Schultz, a capelet-clad Teuton in a strange land, extends manners you could eat off in better English than that spoken by most of the Americans he meets. His morality is as tidy, and has a ruthless bureaucratic edge: he claims the men he hunts have invited his lethal attentions, but is the only white man shown to despise slavery and its proponents. After playing a bad German in Basterds, Waltz is the proverbial good one here, yet still an exterminator, a helpless showman, and obsessed with paperwork. He just may be Tarantino’s masterpiece.
Names are of great importance to Schultz and to Django, whose title character (the name nicked from Sergio Corbucci’s 1960s spaghetti westerns) takes no aliases despite the different roles he and Schultz devise and play on their various missions. Schultz learns about Django’s wife Broomhilda (Kerry Washington) during a pause for the night in the desert and is deeply moved. Broomhilda—named by her German mistress and fluent in the language, of all impossibly civilized things—was separated from Django when the pair attempted an escape. Schultz, touched by the story, recounts the German (and Norse) legend of Broomhilda and Siegfried, where the hero braved a ring of fire to rescue his beloved from a mountaintop.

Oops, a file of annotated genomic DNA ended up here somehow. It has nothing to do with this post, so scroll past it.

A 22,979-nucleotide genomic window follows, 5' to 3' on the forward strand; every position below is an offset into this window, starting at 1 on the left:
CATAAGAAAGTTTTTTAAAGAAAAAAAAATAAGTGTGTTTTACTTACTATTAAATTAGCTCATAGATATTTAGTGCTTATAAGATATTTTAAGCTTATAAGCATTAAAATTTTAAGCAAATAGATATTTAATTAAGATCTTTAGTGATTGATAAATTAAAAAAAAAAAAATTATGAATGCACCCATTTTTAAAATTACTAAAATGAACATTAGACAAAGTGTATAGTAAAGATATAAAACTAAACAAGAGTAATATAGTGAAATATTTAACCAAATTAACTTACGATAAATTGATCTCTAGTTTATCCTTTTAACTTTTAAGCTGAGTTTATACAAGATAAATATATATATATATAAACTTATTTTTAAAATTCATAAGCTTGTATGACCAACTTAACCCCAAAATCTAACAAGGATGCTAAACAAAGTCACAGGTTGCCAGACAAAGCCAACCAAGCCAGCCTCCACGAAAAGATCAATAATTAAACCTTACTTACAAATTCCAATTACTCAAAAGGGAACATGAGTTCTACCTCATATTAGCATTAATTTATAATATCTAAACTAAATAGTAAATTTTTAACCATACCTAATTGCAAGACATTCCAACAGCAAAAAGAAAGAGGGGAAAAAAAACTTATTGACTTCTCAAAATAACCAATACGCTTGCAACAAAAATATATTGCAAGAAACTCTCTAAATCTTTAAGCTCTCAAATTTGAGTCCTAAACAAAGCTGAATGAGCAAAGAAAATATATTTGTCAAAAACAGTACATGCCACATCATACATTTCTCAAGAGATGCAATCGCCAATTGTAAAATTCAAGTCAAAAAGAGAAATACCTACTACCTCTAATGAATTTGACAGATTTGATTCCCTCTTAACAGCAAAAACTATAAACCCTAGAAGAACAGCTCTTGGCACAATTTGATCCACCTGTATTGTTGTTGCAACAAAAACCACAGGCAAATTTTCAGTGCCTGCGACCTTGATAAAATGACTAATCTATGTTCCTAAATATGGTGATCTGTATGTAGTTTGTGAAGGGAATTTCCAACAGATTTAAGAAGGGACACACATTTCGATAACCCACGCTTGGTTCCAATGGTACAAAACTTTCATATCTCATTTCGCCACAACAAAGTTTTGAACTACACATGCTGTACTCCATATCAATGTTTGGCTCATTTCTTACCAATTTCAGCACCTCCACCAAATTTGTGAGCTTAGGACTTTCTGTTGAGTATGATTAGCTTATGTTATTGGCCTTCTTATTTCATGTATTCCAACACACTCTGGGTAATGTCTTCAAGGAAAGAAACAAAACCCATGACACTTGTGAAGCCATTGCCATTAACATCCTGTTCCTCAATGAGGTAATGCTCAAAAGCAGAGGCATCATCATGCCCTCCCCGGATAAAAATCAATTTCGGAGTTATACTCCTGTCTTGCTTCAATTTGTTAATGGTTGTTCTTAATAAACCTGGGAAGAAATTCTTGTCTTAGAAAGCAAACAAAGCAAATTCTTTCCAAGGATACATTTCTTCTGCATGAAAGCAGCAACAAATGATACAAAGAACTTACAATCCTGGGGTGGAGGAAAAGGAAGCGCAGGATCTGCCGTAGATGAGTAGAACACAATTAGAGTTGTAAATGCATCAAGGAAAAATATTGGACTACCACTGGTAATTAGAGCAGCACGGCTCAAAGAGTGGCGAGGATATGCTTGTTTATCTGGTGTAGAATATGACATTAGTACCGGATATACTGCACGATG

The scene’s folktale flavor is heightened by the twangy, desert campfire setting: the pair bed down among a cluster of rocks that are probably real but may well be made of brushed Styrofoam. Location shoots in California, Wyoming, and Louisiana add an atmosphere not to be confused with realism; for every panorama of the Tetons or a menacing plantation’s establishing shot there is a whiff of the old backlot in the form of flat lighting, whip pans (complete with whip-pan sound), or a reliance on Wes Andersonian, wittily arranged group shots. Where Django’s white folks die like cartoon characters, its black characters are violated in the grimmest, most devastatingly explicit and intimate terms. Even in this neo-mythological world, some things are too awful not to be real.
Bound to help Schultz and then bound by his offer of assistance in finding Broomhilda, Django is transformed several times, appearing as a valet in a Blue-Boy get-up and then a black slaver, a role he accepts reluctantly but with jarring commitment. A mischievous and literate schemer, Schultz coaches Django through his character assignments, and the notion of play-acting lends artifice to an already outrageously heightened atmosphere.